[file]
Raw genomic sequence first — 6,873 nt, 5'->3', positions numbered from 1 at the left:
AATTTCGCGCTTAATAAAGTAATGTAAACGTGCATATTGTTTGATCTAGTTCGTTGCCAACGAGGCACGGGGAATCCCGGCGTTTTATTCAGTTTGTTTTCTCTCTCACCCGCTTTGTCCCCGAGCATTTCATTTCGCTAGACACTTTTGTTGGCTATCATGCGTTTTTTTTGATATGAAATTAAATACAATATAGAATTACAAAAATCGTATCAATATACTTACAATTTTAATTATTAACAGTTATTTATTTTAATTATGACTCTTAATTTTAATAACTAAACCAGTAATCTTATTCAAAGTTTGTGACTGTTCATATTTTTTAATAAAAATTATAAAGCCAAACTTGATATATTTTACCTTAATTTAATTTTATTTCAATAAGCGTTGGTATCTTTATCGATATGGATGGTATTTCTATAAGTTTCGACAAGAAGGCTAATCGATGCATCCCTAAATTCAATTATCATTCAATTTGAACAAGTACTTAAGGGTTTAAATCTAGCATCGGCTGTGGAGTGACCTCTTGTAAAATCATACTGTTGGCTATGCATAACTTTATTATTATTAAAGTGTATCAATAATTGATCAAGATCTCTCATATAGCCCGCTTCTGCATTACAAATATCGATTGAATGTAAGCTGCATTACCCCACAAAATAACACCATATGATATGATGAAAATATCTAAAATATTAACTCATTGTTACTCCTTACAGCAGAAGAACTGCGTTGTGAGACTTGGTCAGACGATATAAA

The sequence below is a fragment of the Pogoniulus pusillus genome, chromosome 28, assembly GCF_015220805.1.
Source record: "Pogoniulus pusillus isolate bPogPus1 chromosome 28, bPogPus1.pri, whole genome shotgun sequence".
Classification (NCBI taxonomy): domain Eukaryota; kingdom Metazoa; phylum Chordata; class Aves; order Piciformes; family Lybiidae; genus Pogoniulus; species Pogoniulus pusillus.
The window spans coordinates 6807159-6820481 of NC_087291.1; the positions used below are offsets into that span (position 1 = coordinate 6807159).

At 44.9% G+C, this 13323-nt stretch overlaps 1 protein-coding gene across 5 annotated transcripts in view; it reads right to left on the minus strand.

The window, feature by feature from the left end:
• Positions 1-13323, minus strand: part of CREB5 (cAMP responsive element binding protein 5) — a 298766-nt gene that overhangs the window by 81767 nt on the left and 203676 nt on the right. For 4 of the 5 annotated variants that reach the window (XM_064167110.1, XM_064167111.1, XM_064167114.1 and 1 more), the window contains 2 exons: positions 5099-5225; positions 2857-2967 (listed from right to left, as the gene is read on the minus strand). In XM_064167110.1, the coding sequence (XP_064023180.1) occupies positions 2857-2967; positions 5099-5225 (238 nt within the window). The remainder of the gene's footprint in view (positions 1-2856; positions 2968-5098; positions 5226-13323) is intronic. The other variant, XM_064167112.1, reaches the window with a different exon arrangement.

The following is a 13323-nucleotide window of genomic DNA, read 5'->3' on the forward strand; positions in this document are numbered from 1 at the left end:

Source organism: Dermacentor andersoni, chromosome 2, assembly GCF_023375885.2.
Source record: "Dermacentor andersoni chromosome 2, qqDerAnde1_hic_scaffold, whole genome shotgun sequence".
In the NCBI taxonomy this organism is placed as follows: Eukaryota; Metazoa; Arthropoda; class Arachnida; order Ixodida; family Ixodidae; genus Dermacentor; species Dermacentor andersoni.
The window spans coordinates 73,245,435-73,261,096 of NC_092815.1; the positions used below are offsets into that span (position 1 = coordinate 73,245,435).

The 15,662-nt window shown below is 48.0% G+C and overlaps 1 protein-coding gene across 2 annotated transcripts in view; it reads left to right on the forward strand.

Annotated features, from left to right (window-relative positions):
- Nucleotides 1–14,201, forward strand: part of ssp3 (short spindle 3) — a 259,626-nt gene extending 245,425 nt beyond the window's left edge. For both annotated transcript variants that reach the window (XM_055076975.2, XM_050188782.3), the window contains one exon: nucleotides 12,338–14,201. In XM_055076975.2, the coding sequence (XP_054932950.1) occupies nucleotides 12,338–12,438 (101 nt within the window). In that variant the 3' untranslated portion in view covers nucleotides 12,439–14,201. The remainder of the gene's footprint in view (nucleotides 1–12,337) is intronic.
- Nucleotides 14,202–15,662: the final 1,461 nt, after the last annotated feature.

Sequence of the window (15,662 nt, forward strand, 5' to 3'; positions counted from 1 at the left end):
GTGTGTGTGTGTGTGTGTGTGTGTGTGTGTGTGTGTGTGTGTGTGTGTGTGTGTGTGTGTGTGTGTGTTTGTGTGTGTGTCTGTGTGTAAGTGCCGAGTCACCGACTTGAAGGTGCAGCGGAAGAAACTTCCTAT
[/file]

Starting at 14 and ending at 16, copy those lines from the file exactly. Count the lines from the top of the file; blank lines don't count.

The window spans coordinates 73,245,435-73,261,096 of NC_092815.1; the positions used below are offsets into that span (position 1 = coordinate 73,245,435).

The 15,662-nt window shown below is 48.0% G+C and overlaps 1 protein-coding gene across 2 annotated transcripts in view; it reads left to right on the forward strand.

Annotated features, from left to right (window-relative positions):